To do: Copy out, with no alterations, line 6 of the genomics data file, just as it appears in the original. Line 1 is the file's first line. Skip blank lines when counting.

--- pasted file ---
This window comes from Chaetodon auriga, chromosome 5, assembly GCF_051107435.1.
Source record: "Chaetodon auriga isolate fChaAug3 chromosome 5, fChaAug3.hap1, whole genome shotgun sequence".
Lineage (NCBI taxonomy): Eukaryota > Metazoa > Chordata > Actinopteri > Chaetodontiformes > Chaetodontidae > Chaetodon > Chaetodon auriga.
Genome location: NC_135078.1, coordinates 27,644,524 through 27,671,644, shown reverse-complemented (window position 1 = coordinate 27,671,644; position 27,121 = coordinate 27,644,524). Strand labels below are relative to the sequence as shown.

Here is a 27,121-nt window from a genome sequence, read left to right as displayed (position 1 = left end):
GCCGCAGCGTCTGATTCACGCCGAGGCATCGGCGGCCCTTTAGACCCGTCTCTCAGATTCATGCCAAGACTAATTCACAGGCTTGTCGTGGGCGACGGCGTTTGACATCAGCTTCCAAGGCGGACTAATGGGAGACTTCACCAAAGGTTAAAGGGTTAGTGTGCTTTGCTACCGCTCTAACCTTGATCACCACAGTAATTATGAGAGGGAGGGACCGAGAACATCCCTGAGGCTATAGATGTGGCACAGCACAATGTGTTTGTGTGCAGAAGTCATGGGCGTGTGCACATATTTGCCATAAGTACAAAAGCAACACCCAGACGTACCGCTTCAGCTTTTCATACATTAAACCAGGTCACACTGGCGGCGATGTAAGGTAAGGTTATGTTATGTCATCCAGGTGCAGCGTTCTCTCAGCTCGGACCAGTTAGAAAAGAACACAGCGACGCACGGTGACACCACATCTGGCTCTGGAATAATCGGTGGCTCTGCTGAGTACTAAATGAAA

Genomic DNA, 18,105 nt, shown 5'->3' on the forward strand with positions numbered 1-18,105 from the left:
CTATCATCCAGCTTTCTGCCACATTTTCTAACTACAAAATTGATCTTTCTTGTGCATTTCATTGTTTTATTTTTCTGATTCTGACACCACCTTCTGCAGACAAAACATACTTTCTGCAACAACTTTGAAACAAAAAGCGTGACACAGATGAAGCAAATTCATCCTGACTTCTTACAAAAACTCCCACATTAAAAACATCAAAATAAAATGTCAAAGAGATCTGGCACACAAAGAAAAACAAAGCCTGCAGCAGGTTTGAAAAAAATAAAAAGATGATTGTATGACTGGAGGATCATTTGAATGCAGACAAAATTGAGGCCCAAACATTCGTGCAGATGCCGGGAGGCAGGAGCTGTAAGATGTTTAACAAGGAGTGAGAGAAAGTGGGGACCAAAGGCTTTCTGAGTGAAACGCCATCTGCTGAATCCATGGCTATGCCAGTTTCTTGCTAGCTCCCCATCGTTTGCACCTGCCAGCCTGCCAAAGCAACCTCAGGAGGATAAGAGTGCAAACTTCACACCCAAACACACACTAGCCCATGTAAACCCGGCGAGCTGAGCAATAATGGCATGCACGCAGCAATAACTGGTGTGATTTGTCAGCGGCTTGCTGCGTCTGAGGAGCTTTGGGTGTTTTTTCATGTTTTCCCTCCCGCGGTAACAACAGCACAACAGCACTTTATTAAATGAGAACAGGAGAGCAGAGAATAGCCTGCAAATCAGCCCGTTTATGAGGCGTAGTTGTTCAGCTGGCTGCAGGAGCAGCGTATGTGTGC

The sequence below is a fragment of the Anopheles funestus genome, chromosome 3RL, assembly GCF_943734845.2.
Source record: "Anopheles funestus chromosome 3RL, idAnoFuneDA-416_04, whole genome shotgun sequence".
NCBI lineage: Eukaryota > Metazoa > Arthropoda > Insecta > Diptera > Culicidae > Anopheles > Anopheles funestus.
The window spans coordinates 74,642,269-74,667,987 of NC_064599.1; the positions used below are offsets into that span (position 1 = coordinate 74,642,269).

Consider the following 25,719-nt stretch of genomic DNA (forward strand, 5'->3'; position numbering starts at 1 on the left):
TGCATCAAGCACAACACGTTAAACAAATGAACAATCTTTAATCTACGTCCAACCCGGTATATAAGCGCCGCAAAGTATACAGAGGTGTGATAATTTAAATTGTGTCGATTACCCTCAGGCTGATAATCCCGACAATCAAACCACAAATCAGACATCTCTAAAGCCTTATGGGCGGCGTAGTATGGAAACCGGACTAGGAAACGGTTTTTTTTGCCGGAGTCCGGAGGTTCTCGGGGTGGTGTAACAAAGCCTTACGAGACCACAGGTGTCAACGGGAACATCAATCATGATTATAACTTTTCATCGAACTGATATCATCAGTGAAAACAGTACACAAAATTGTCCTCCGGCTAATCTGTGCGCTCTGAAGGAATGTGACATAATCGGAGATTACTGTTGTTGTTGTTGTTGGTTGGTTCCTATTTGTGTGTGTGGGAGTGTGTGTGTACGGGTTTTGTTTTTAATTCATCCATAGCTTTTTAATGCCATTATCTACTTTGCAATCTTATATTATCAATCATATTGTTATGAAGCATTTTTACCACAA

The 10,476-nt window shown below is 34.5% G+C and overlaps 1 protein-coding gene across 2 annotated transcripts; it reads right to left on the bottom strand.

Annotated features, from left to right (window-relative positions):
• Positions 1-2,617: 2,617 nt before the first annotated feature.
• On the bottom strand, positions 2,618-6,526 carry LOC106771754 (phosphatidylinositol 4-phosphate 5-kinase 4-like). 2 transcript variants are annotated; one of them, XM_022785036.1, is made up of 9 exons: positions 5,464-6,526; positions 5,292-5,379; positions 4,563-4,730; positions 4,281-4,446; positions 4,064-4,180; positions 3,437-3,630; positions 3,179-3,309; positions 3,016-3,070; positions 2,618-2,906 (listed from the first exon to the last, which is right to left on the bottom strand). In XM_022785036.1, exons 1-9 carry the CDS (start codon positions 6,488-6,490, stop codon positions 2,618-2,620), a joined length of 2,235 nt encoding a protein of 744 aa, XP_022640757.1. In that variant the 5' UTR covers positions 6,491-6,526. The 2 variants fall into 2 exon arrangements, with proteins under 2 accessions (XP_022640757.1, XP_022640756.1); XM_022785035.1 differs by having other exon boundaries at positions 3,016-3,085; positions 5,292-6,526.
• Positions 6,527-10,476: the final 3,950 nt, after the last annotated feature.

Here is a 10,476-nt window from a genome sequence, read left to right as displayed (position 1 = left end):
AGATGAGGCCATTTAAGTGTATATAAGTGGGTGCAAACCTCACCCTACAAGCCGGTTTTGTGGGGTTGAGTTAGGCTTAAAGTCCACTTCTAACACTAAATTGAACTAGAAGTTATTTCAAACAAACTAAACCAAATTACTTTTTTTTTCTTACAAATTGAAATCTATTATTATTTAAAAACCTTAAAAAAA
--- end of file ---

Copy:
GCCGCAGCGTCTGATTCACGCCGAGGCATCGGCGGCCCTTTAGACCCGTCTCTCAGATTCATGCCAAGACTAATTCACAGGCTTGTCGTGGGCGACGGCGTTTGACATCAGCTTCCAAGGCGGACTAATGGGAGACTTCACCAAAGGTTAAAGGGTTAGTGTGCTTTGCTACCGCTCTAACCTTGATCACCACAGTAATTATGAGAGGGAGGGACCGAGAACATCCCTGAGGCTATAGATGTGGCACAGCACAATGTGTTTGTGTGCAGAAGTCATGGGCGTGTGCACATATTTGCCATAAGTACAAAAGCAACACCCAGACGTACCGCTTCAGCTTTTCATACATTAAACCAGGTCACACTGGCGGCGATGTAAGGTAAGGTTATGTTATGTCATCCAGGTGCAGCGTTCTCTCAGCTCGGACCAGTTAGAAAAGAACACAGCGACGCACGGTGACACCACATCTGGCTCTGGAATAATCGGTGGCTCTGCTGAGTACTAAATGAAA